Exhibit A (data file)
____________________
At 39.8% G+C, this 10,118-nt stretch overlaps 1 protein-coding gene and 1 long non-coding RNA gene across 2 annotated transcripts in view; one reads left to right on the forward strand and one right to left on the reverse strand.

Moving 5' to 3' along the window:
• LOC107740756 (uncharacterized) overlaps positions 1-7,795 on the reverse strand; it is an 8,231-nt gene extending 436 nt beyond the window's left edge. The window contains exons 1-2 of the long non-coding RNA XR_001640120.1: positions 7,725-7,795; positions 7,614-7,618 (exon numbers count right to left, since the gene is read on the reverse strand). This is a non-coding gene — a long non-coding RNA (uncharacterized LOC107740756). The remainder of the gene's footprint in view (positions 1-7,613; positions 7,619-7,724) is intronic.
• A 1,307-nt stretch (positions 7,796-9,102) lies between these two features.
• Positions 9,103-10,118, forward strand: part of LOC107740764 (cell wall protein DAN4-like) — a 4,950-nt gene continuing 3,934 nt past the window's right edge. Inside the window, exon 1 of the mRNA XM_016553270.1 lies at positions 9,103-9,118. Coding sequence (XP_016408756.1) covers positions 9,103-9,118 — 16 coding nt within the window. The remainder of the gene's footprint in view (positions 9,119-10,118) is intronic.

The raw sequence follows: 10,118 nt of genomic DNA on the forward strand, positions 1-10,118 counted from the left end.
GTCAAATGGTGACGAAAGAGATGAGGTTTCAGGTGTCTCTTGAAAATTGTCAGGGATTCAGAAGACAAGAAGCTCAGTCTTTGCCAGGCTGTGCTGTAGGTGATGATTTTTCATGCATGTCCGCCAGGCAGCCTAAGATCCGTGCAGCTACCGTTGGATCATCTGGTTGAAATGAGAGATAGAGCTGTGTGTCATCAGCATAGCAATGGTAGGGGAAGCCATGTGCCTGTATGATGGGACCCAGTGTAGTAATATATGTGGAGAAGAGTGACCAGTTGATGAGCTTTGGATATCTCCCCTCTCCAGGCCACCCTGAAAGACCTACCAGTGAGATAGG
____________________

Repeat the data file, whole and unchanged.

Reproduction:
At 39.8% G+C, this 10,118-nt stretch overlaps 1 protein-coding gene and 1 long non-coding RNA gene across 2 annotated transcripts in view; one reads left to right on the forward strand and one right to left on the reverse strand.

Moving 5' to 3' along the window:
• LOC107740756 (uncharacterized) overlaps positions 1-7,795 on the reverse strand; it is an 8,231-nt gene extending 436 nt beyond the window's left edge. The window contains exons 1-2 of the long non-coding RNA XR_001640120.1: positions 7,725-7,795; positions 7,614-7,618 (exon numbers count right to left, since the gene is read on the reverse strand). This is a non-coding gene — a long non-coding RNA (uncharacterized LOC107740756). The remainder of the gene's footprint in view (positions 1-7,613; positions 7,619-7,724) is intronic.
• A 1,307-nt stretch (positions 7,796-9,102) lies between these two features.
• Positions 9,103-10,118, forward strand: part of LOC107740764 (cell wall protein DAN4-like) — a 4,950-nt gene continuing 3,934 nt past the window's right edge. Inside the window, exon 1 of the mRNA XM_016553270.1 lies at positions 9,103-9,118. Coding sequence (XP_016408756.1) covers positions 9,103-9,118 — 16 coding nt within the window. The remainder of the gene's footprint in view (positions 9,119-10,118) is intronic.

The raw sequence follows: 10,118 nt of genomic DNA on the forward strand, positions 1-10,118 counted from the left end.
GTCAAATGGTGACGAAAGAGATGAGGTTTCAGGTGTCTCTTGAAAATTGTCAGGGATTCAGAAGACAAGAAGCTCAGTCTTTGCCAGGCTGTGCTGTAGGTGATGATTTTTCATGCATGTCCGCCAGGCAGCCTAAGATCCGTGCAGCTACCGTTGGATCATCTGGTTGAAATGAGAGATAGAGCTGTGTGTCATCAGCATAGCAATGGTAGGGGAAGCCATGTGCCTGTATGATGGGACCCAGTGTAGTAATATATGTGGAGAAGAGTGACCAGTTGATGAGCTTTGGATATCTCCCCTCTCCAGGCCACCCTGAAAGACCTACCAGTGAGATAGG